• Regular 17 days (95%CI 14-19), As-needed 17 days (95% CI 15-20) and placebo 16 days (95% CI 14-20).
  • They also expressed this as a hazard ratio (HR):
    • Regular vs. Placebo HR 0.99 (95%CI; 0.87-1.14)
    • As-Needed vs. Placebo HR 1.05 (95% CI 0.92-1.19)
    • Regular vs. As-Needed HR 1.05 (95% CI; 0.92-1.20)
  • Secondary Outcomes: They looked at pain intensity, disability, function, global rating of symptom change, sleep quality, and quality of life, adherence to drug, concomitant treatment use and work absenteeism, adverse events, treatment satisfaction and patient masking.
    • There was no difference in secondary outcomes. Table 3 in the manuscript details the change in secondary outcomes. They did longitudinal mixed models and did not demonstrate any differences between groups for any of the secondary outcomes.

Screen Shot 2015-04-25 at 3.11.12 PM

This is a large and well designed study which aims to see if paracetamol is an efficacious treatment for uncomplicated lower back pain with no red flags. It is important to note that the time to self reported VAS 0-1 for one week was the primary outcomes. Both as needed and a regular dosing of paracetamol does not seem to make for a more speedy recovery.

It was a very well done study but I have some concerns that 1/3 of the patients approached declined to participate. There are also issues with external validity to the ED setting. Are people who mainly present to the General Practitioners office different from those that present to the ED in Australia and New Zealand?

In addition, how is low-back pain perceived in Australia and New Zealand? There can be differences perceptions, approaches, management between counties when it comes to various conditions. It would be interesting hear from someone down under. If you are a SGEM listener from Australia or New Zealand send me an email ( I would love to hear and share your thougths.

Naproxen was used as a rescue medication, and as this study was industry sponsored this study might later be used as support for naproxen as standard for lower back pain.

So you are not just a skeptic but you are also a cynic. But the drug company that sponsored this trial makes paracetamol so you would think the bias would be towards finding an effect?

Anybody who had read Ben Goldacre’s book Bad Pharma: How Drug Companies Mislead Doctors and Harm Patients would become cynical towards the pharmaceutical industry.

I think the lack of effect says more about the complex nature of low back pain in our society than the treatment. When there are multiple modalities all claiming to have great effect for the same condition I am skeptical that anything really works well (medical, manipulative, non-science based, etc).

I would interpret the data saying the natural history of acute low back pain with no underlying serious pathology is a self-limiting condition. We should not expect acetaminophen to effect time to recovery in this type of situation.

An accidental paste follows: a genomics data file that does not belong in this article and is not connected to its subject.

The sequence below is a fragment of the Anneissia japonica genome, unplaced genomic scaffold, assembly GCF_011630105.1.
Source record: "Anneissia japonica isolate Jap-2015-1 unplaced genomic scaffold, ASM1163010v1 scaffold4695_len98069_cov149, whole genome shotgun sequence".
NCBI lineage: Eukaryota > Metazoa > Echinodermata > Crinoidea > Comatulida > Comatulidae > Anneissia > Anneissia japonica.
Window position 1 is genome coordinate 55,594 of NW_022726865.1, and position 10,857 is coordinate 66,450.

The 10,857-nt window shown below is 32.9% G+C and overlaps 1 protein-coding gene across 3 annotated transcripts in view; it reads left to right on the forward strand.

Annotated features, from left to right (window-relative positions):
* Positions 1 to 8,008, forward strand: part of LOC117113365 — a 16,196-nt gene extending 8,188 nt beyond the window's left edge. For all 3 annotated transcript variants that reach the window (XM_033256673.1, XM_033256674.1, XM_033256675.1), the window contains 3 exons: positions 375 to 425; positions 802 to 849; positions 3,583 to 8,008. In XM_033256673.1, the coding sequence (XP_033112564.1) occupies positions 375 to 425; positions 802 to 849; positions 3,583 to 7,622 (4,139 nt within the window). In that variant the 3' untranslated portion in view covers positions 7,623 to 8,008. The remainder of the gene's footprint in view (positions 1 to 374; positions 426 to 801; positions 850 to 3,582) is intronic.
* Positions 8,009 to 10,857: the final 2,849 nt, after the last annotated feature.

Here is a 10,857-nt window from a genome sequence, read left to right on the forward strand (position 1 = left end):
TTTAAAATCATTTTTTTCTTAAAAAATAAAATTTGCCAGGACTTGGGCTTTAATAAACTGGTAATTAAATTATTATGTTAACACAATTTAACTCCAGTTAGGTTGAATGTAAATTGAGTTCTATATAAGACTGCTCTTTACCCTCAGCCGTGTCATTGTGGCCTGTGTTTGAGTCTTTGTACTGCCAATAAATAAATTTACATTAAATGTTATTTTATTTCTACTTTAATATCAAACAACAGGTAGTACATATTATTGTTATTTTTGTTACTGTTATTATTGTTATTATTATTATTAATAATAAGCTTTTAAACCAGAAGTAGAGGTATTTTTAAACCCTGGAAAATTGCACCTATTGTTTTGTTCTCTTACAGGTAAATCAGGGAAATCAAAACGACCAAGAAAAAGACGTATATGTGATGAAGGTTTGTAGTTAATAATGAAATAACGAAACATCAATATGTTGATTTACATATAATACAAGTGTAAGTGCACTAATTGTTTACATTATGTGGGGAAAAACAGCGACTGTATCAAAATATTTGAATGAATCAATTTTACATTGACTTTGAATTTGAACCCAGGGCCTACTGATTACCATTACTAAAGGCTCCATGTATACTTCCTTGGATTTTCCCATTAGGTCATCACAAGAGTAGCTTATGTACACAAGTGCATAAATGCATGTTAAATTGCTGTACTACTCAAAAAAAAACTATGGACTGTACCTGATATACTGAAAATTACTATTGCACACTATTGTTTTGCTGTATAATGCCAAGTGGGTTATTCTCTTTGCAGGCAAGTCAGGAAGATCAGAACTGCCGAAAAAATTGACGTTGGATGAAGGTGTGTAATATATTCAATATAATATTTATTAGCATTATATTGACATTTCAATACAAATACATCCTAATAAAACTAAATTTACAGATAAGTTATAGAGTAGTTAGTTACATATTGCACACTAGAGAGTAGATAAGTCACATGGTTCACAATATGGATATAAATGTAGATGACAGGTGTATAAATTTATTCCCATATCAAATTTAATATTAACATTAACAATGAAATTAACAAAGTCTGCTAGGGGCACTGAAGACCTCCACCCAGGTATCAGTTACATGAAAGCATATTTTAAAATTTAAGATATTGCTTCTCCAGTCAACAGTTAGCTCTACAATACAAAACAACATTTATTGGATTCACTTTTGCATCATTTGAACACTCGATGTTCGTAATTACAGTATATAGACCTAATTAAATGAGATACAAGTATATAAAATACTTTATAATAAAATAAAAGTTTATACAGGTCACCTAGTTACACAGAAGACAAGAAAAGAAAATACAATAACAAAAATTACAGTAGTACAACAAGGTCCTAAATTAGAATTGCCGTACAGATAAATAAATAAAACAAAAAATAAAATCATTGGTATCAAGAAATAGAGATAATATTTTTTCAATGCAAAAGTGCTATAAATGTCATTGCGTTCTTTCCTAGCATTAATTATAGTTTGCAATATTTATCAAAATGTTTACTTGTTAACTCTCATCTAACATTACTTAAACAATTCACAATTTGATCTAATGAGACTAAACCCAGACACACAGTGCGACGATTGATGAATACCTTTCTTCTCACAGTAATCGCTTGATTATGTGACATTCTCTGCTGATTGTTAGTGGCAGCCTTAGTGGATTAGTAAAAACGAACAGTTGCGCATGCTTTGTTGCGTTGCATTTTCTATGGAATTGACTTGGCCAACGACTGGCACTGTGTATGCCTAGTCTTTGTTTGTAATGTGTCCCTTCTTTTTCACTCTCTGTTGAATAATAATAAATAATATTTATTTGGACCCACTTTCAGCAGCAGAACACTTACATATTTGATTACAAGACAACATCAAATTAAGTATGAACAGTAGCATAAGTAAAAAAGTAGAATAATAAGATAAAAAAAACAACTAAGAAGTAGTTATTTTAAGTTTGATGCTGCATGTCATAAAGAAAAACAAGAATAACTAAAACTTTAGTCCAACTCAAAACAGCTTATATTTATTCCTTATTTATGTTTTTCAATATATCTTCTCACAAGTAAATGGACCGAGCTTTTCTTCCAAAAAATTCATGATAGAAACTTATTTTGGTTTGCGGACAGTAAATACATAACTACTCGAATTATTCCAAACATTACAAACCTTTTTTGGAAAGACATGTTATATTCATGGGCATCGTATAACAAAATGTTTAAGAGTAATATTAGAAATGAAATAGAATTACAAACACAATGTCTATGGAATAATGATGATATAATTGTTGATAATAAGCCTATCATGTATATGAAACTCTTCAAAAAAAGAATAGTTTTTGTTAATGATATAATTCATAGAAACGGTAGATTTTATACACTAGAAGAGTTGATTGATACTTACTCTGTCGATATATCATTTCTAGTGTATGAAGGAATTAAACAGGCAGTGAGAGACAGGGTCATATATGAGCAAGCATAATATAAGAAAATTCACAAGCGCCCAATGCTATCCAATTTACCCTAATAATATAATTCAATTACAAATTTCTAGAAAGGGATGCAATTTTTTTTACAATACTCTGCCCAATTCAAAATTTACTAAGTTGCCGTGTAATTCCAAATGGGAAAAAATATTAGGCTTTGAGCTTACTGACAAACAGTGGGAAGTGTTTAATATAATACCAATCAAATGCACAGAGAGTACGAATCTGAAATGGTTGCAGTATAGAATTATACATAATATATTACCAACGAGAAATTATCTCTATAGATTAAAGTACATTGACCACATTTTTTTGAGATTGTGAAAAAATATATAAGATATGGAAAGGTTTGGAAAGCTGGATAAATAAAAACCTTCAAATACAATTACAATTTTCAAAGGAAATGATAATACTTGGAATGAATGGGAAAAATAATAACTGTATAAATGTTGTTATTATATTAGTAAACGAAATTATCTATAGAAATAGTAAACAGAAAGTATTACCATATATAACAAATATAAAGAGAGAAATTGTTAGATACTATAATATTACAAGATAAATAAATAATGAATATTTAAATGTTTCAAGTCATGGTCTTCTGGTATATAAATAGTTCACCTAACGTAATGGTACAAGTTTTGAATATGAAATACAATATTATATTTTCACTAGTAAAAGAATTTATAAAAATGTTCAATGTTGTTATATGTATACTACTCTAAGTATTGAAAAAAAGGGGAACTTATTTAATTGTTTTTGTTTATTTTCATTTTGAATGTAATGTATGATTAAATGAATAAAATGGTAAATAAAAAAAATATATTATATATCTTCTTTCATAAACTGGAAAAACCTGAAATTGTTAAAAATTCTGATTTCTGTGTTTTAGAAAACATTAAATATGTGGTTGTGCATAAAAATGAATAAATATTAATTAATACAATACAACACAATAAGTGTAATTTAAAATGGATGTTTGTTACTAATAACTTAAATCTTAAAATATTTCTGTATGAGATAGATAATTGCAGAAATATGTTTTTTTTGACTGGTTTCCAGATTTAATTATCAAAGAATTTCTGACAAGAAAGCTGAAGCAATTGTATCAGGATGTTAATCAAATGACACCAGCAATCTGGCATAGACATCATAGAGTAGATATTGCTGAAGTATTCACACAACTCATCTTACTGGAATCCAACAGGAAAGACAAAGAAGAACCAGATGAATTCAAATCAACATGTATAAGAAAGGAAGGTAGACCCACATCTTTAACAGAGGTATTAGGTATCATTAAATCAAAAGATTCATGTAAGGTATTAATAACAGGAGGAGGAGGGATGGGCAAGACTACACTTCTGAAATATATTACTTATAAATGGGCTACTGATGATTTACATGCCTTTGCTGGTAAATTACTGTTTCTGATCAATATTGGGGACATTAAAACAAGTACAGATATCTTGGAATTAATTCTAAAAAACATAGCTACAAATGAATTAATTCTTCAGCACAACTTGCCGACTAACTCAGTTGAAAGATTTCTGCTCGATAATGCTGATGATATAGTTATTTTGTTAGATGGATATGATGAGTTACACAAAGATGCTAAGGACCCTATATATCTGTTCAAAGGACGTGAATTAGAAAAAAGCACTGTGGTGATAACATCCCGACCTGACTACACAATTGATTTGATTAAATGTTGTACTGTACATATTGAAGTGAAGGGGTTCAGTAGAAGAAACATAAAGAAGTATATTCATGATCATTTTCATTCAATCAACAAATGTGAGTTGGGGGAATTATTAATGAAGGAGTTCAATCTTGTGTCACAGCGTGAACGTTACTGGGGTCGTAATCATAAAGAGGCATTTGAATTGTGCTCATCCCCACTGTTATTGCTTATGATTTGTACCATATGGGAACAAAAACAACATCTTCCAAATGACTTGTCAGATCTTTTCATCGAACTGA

There is a strong placebo effect involved in the treatment of low back pain. If the placebo effect is large and the active treatment effect is small it may be hard to distinguish the signal (treatment) from the noise (placebo). Patients who believe in the treatment modality will more likely get benefit. So I think when it comes to treating non-serious low back pain, it all depends…

Comment on Authors’ Conclusion Compared to Our Conclusion: Agree with their conclusions based on the data presented and encourage being skeptical of the universal endorsement of paracetamol for these types of patients.

SGEM Bottom Line: It appears that paracetamol does not improve time to recovery compared to placebo for out-patients with low-back pain.

Clinical Application: This is just one randomized clinical trial looking into the issue and is not strong enough evidence for me to abandon recommending this treatment modality. I would like to see the study replicated in my practice environment. Specifically, a study looking at consecutive patients presenting to the emergency department with low-back pain.

Dr Pal Wick

Dr Pal Ager-Wick

What Do I Tell My Patient? You appear to have a mechanical injury to your low-back. There are no “red flags” to suggest anything more serious is going on right now. The natural history of this condition is for it to resolve with or without treatment. Has anything worked well for you in the past? Different treatments have different potential benefits and harms. Taking paracetamol has not been shown to speed up how fast you get better.  Most people get better within a few weeks. You should try to stay active and see your primary care doctor in a couple of weeks if the pain is not resolving. Please return to the emergency department if your pain is getting worse, you develop any of those red flags we discussed or are otherwise concerned.

Keener Kontest: Last weeks winner was Loice Swisher from Philadelphia. They knew the name of the ECG manifestation of pericarditis named after Dave Spodick? Spodick’s Sign is downward sloping of the TP segment is suggestive of pericarditis and reported to occur in as much as 80% of the patients.  It can be essentially the entire QRST segment and lead II has been reported to be usually the best lead to see this in.

Listen to the podcast to hear this weeks keener question. If you know the answer send an email to with “keener” in the subject line. The first person to correctly answer the question will receive a cool skeptical prize

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Remember to be skeptical of anything you learn, even if you heard it on the Skeptics’ Guide to Emergency Medicine.